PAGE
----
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Docker Image Vulnerability Research (federacy.com)
90 points by jsulinski on Mar 14, 2017 | hide | past | web | favorite | 46 comments

This is something near and dear to my heart! The great thing about container images is the software distribution is based on static assets. This enables scanners to give teams actionable data without being on every host. This is a net new capability and I think enables better security in organizations who adopt containers. And unlike "VM sprawl" container systems are generally introspectable via a cluster level API like Kubernetes and scanning doesn't require active agents on every node. Two things that have happened recently in this space:

- Quay.io[1] offers scanning as a standard feature on all accounts including free open source accounts. This also includes notifications to external services like Slack. This is what it looks like when you ignore an image[1].

- The Kubernetes community has started automating scans of all of the containers that are maintained by that community to ensure that they are patched and bumped to the latest versions. A recent example[2].

The cool thing is that both of these systems utilize Clair[3] Open Source Project as a way of gathering up data sources from all of the various distribution projects. This all leads to the reason we feel automated updates of distributed systems are so critical and why CoreOS continues to push forward these concepts in CoreOS Tectonic[4].

[0] https://blog.quay.io/quay-secscanner-clair1/

[1] https://quay.io/repository/philips/host-info?tag=latest&tab=...

[2] https://github.com/kubernetes/kubernetes/pull/42933

[3] https://github.com/coreos/clair

[4] https://coreos.com/tectonic

Absolutely. Huge props to CoreOS and the Kube community for pushing forward with this stuff.

I gave Clair a shout out in the article, and I intend on adding it as an optional scanner to Federacy.

Funny, I'm pretty sure we met before either of us started our existing ventures, when you came to the San Francisco DevOps meetups. :)

Sounds great!

If you hit any issues with Clair feel free to file an issue; we have a lot of folks who have been helping maintain the project.

Some quick feedback from the post and your website. It says there is a quick command to scan my container images but I couldn't find the command. I also signed up but the confirmation URL was a 404 and from "team" with subject "Confirmation email".

In any case really happy to see more people digging into these problems and coming up with new solutions.

Thanks sir! I redesigned my landing page and made it static; forgot to update the confirmation email link.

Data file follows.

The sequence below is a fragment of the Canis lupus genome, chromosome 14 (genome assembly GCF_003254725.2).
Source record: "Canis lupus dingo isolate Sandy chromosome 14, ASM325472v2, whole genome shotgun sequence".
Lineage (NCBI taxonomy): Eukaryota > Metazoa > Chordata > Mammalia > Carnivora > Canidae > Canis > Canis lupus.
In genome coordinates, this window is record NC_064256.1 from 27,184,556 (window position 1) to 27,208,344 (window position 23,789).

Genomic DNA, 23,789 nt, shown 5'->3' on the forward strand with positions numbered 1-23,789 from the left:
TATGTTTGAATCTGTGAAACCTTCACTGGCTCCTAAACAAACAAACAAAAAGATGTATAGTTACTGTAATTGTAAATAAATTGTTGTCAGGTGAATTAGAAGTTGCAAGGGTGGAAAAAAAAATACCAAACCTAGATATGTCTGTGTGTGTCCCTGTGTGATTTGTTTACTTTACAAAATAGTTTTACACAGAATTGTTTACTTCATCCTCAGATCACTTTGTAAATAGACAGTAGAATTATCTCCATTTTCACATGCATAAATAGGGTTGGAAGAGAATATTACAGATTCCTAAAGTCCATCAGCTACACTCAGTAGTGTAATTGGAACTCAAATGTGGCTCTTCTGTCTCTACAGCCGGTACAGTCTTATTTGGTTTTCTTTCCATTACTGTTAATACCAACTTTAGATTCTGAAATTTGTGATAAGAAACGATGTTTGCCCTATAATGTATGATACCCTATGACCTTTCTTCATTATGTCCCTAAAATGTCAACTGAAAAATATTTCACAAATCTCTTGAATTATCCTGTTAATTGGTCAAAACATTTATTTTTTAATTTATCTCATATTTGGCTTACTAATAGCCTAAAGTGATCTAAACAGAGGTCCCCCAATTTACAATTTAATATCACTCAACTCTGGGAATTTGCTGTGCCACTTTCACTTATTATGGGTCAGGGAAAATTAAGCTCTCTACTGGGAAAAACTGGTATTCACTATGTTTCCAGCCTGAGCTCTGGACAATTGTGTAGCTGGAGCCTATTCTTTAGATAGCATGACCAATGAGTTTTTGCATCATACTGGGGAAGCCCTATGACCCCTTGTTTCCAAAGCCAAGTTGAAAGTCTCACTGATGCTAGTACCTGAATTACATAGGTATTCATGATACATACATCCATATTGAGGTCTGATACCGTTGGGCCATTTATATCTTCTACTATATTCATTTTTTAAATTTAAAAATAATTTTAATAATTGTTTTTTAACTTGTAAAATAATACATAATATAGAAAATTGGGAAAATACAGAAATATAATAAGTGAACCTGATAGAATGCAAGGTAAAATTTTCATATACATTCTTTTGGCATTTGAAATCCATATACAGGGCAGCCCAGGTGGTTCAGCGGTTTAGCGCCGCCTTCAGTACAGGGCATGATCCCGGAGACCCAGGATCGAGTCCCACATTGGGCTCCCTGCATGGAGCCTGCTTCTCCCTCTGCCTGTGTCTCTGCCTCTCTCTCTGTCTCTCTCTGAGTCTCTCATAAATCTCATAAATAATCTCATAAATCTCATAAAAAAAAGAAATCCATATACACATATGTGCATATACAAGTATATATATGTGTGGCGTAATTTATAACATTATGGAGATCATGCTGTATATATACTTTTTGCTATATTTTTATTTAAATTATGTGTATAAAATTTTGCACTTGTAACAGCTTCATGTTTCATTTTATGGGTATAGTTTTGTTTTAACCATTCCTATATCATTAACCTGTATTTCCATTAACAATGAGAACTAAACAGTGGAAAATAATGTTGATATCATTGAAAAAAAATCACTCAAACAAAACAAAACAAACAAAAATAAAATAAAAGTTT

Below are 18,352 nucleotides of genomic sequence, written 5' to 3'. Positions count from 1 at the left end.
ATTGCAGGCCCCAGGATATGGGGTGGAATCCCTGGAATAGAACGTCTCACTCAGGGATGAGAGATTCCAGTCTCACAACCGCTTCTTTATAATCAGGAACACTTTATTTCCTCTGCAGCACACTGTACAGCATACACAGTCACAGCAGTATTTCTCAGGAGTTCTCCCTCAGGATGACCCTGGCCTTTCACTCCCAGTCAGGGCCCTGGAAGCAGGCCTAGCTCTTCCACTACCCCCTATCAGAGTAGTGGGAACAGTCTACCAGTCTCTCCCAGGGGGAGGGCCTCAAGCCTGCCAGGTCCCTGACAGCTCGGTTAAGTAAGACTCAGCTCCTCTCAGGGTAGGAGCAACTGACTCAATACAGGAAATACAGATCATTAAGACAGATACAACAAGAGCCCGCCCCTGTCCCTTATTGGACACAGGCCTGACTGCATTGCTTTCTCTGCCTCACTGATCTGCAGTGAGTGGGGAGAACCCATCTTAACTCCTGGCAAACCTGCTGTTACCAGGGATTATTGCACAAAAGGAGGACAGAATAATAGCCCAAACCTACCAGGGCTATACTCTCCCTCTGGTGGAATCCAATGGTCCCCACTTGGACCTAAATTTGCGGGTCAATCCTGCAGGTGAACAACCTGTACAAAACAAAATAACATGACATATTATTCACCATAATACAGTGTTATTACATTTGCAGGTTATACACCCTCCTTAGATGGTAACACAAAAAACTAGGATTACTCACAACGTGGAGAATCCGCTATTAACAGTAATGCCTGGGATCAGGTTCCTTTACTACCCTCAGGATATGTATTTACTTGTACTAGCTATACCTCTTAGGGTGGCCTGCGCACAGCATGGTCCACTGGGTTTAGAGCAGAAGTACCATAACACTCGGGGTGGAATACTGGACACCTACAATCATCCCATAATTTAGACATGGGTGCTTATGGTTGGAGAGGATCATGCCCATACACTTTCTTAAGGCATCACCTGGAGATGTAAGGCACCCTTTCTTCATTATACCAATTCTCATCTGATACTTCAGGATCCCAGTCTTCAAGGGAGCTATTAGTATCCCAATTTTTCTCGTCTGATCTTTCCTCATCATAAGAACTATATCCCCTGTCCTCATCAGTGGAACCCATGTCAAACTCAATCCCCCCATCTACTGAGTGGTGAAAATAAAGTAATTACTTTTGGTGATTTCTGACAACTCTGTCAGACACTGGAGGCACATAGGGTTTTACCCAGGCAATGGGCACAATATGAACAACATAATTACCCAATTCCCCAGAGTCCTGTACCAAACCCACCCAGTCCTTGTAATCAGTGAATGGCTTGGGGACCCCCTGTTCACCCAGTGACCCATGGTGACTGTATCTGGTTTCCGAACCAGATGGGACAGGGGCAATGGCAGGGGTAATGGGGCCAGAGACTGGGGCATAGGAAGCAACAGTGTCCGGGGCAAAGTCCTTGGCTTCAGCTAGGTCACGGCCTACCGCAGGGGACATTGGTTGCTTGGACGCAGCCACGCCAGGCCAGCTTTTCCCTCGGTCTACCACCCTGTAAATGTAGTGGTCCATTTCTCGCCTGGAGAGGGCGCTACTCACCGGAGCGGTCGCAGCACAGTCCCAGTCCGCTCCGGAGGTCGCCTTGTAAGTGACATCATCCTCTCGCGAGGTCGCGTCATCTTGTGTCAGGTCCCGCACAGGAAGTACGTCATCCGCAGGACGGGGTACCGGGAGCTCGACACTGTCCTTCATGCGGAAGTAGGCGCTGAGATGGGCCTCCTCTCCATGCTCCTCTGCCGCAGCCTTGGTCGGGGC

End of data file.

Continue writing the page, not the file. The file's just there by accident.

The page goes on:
The command is a standard 'wget/bash' script that you will receive when you login, but it's pretty simple to grok.

I'll send you a new confirmation email soon.


Got it!

This is great research but I think an important point is missed. It may come across that these images are vulnerable because of some intrinsic property of using Docker however this is not the case. What is also important to point out is by adopting Docker this analysis actually becomes easier to do across an organization and similarly mitigation becomes easier as well.

I think another aspect that is missed is that just because you use a vulnerable image doesn't necessarily mean you are at risk of being compromised no matter what other security layers you employ. This gets to the practical scenarios of security operations.

Absolutely agree. I did see some bad practices in the Docker community that I expect to see elsewhere as well. Specifically: reliance on deprecated images and not updating images during build. Thoughts?

I didn't address the implications of software vulnerabilities in respect to other mitigation techniques, however, as it's far outside the scope of the article. I probably should at least add a second addendum though. I'll work on this soon. Thanks!

> by adopting Docker this analysis actually becomes easier to do across an organization and similarly mitigation becomes easier as well

I'm curious what makes you say such analysis and mitigation is easier with docker?

Analysis is easier because you already have a running agent that you can remotely query about deployed software. With regular OS you need to provide such an agent.

I don't know why it's easier to mitigate risks, though. Maybe just because it's easier to run the analysis.

> Analysis is easier because you already have a running agent that you can remotely query about deployed software.

Not sure I buy this. Sure, I can query the docker daemon for what images are running, but that's not enough to tell me which images are vulnerable. I still need to build something to actually scan the images.

Also, on any linux host, I don't need a daemon to tell me about deployed software - the package manager can do just that, and the tool used for scanning in this article appears to just query the package manager, which would work just as well on any linux host outside of docker.

That's correct, vuls queries the package manager for installed packages, versions, and changelogs. It then compares the CVEs found in the changelogs to NVD.